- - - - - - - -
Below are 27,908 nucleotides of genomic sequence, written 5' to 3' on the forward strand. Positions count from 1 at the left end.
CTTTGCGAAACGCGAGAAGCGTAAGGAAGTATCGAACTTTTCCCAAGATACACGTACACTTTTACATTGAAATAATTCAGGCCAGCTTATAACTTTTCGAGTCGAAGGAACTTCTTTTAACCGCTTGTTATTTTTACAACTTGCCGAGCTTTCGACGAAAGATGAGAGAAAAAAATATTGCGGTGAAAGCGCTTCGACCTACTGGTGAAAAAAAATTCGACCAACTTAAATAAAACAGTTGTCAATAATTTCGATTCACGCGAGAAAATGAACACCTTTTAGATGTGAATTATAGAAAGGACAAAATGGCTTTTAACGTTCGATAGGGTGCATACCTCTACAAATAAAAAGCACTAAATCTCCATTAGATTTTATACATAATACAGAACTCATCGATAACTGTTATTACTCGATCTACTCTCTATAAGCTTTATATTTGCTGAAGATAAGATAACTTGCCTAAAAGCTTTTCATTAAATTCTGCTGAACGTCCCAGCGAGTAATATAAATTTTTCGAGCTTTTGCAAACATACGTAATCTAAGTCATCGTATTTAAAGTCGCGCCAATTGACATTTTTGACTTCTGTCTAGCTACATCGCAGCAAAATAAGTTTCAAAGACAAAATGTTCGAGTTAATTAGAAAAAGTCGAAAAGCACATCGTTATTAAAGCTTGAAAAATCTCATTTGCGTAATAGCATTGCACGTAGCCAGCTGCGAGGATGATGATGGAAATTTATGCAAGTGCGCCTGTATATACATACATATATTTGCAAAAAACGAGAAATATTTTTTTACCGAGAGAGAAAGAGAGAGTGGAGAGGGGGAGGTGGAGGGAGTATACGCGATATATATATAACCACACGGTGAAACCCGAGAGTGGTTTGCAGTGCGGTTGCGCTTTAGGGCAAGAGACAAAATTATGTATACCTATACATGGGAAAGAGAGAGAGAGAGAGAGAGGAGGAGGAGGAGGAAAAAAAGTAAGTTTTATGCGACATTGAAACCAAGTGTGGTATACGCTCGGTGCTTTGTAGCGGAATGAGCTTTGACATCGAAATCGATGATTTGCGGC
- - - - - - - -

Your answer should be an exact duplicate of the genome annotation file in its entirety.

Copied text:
Below are 27,908 nucleotides of genomic sequence, written 5' to 3' on the forward strand. Positions count from 1 at the left end.
CTTTGCGAAACGCGAGAAGCGTAAGGAAGTATCGAACTTTTCCCAAGATACACGTACACTTTTACATTGAAATAATTCAGGCCAGCTTATAACTTTTCGAGTCGAAGGAACTTCTTTTAACCGCTTGTTATTTTTACAACTTGCCGAGCTTTCGACGAAAGATGAGAGAAAAAAATATTGCGGTGAAAGCGCTTCGACCTACTGGTGAAAAAAAATTCGACCAACTTAAATAAAACAGTTGTCAATAATTTCGATTCACGCGAGAAAATGAACACCTTTTAGATGTGAATTATAGAAAGGACAAAATGGCTTTTAACGTTCGATAGGGTGCATACCTCTACAAATAAAAAGCACTAAATCTCCATTAGATTTTATACATAATACAGAACTCATCGATAACTGTTATTACTCGATCTACTCTCTATAAGCTTTATATTTGCTGAAGATAAGATAACTTGCCTAAAAGCTTTTCATTAAATTCTGCTGAACGTCCCAGCGAGTAATATAAATTTTTCGAGCTTTTGCAAACATACGTAATCTAAGTCATCGTATTTAAAGTCGCGCCAATTGACATTTTTGACTTCTGTCTAGCTACATCGCAGCAAAATAAGTTTCAAAGACAAAATGTTCGAGTTAATTAGAAAAAGTCGAAAAGCACATCGTTATTAAAGCTTGAAAAATCTCATTTGCGTAATAGCATTGCACGTAGCCAGCTGCGAGGATGATGATGGAAATTTATGCAAGTGCGCCTGTATATACATACATATATTTGCAAAAAACGAGAAATATTTTTTTACCGAGAGAGAAAGAGAGAGTGGAGAGGGGGAGGTGGAGGGAGTATACGCGATATATATATAACCACACGGTGAAACCCGAGAGTGGTTTGCAGTGCGGTTGCGCTTTAGGGCAAGAGACAAAATTATGTATACCTATACATGGGAAAGAGAGAGAGAGAGAGAGAGGAGGAGGAGGAGGAAAAAAAGTAAGTTTTATGCGACATTGAAACCAAGTGTGGTATACGCTCGGTGCTTTGTAGCGGAATGAGCTTTGACATCGAAATCGATGATTTGCGGC